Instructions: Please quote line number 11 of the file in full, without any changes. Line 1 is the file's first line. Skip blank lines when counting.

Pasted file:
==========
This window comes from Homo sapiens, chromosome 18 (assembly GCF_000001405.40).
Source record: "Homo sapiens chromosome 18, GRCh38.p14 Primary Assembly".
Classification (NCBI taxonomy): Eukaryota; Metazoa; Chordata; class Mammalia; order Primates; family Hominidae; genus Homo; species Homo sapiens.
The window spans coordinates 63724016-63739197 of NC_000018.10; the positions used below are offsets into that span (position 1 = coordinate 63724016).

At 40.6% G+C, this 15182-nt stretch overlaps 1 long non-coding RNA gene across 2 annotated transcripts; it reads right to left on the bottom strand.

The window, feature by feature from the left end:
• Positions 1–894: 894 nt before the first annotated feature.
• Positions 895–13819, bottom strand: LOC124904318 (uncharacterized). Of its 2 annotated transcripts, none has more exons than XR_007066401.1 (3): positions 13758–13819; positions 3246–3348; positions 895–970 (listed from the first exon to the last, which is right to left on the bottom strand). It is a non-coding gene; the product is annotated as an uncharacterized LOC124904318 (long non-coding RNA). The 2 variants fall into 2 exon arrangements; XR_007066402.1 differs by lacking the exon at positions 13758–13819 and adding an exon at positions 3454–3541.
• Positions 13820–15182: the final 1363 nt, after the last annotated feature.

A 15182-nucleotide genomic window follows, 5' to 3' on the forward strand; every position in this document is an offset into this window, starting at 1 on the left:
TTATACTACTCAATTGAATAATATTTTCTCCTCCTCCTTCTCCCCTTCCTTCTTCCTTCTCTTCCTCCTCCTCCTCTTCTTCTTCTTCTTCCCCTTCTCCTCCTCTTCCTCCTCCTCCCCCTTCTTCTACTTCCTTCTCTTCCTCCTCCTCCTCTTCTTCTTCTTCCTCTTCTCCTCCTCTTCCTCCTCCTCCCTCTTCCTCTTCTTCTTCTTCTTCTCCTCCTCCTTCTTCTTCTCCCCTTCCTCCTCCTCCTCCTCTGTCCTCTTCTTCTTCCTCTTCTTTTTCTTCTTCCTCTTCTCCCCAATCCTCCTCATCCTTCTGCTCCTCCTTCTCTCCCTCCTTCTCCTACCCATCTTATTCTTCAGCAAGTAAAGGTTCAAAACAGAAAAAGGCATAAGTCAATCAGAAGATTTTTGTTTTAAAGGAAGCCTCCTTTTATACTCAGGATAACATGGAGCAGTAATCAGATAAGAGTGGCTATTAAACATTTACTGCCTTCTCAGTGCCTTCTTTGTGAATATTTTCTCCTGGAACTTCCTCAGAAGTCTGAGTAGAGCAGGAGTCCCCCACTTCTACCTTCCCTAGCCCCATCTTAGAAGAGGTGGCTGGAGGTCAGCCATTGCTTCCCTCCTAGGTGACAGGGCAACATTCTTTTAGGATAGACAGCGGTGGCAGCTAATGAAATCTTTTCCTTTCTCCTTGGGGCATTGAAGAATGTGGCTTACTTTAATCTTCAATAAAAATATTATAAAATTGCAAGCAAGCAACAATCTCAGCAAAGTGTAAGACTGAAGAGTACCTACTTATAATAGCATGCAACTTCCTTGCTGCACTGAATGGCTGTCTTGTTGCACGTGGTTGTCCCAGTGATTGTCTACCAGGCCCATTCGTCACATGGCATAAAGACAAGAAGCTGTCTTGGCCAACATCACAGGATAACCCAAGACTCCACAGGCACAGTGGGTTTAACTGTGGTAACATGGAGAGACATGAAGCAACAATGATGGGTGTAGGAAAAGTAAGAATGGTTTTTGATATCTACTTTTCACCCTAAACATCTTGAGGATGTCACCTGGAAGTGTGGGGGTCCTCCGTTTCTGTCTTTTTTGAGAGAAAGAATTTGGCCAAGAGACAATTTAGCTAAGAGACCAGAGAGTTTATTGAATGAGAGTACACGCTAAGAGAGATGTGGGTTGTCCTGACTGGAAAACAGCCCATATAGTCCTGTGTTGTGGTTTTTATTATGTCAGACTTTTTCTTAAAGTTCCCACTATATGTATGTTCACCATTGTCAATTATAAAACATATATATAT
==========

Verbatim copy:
TTATACTACTCAATTGAATAATATTTTCTCCTCCTCCTTCTCCCCTTCCTTCTTCCTTCTCTTCCTCCTCCTCCTCTTCTTCTTCTTCTTCCCCTTCTCCTCCTCTTCCTCCTCCTCCCCCTTCTTCTACTTCCTTCTCTTCCTCCTCCTCCTCTTCTTCTTCTTCCTCTTCTCCTCCTCTTCCTCCTCCTCCCTCTTCCTCTTCTTCTTCTTCTTCTCCTCCTCCTTCTTCTTCTCCCCTTCCTCCTCCTCCTCCTCTGTCCTCTTCTTCTTCCTCTTCTTTTTCTTCTTCCTCTTCTCCCCAATCCTCCTCATCCTTCTGCTCCTCCTTCTCTCCCTCCTTCTCCTACCCATCTTATTCTTCAGCAAGTAAAGGTTCAAAACAGAAAAAGGCATAAGTCAATCAGAAGATTTTTGTTTTAAAGGAAGCCTCCTTTTATACTCAGGATAACATGGAGCAGTAATCAGATAAGAGTGGCTATTAAACATTTACTGCCTTCTCAGTGCCTTCTTTGTGAATATTTTCTCCTGGAACTTCCTCAGAAGTCTGAGTAGAGCAGGAGTCCCCCACTTCTACCTTCCCTAGCCCCATCTTAGAAGAGGTGGCTGGAGGTCAGCCATTGCTTCCCTCCTAGGTGACAGGGCAACATTCTTTTAGGATAGACAGCGGTGGCAGCTAATGAAATCTTTTCCTTTCTCCTTGGGGCATTGAAGAATGTGGCTTACTTTAATCTTCAATAAAAATATTATAAAATTGCAAGCAAGCAACAATCTCAGCAAAGTGTAAGACTGAAGAGTACCTACTTATAATAGCATGCAACTTCCTTGCTGCACTGAATGGCTGTCTTGTTGCACGTGGTTGTCCCAGTGATTGTCTACCAGGCCCATTCGTCACATGGCATAAAGACAAGAAGCTGTCTTGGCCAACATCACAGGATAACCCAAGACTCCACAGGCACAGTGGGTTTAACTGTGGTAACATGGAGAGACATGAAGCAACAATGATGGGTGTAGGAAAAGTAAGAATGGTTTTTGATATCTACTTTTCACCCTAAACATCTTGAGGATGTCACCTGGAAGTGTGGGGGTCCTCCGTTTCTGTCTTTTTTGAGAGAAAGAATTTGGCCAAGAGACAATTTAGCTAAGAGACCAGAGAGTTTATTGAATGAGAGTACACGCTAAGAGAGATGTGGGTTGTCCTGACTGGAAAACAGCCCATATAGTCCTGTGTTGTGGTTTTTATTATGTCAGACTTTTTCTTAAAGTTCCCACTATATGTATGTTCACCATTGTCAATTATAAAACATATATATAT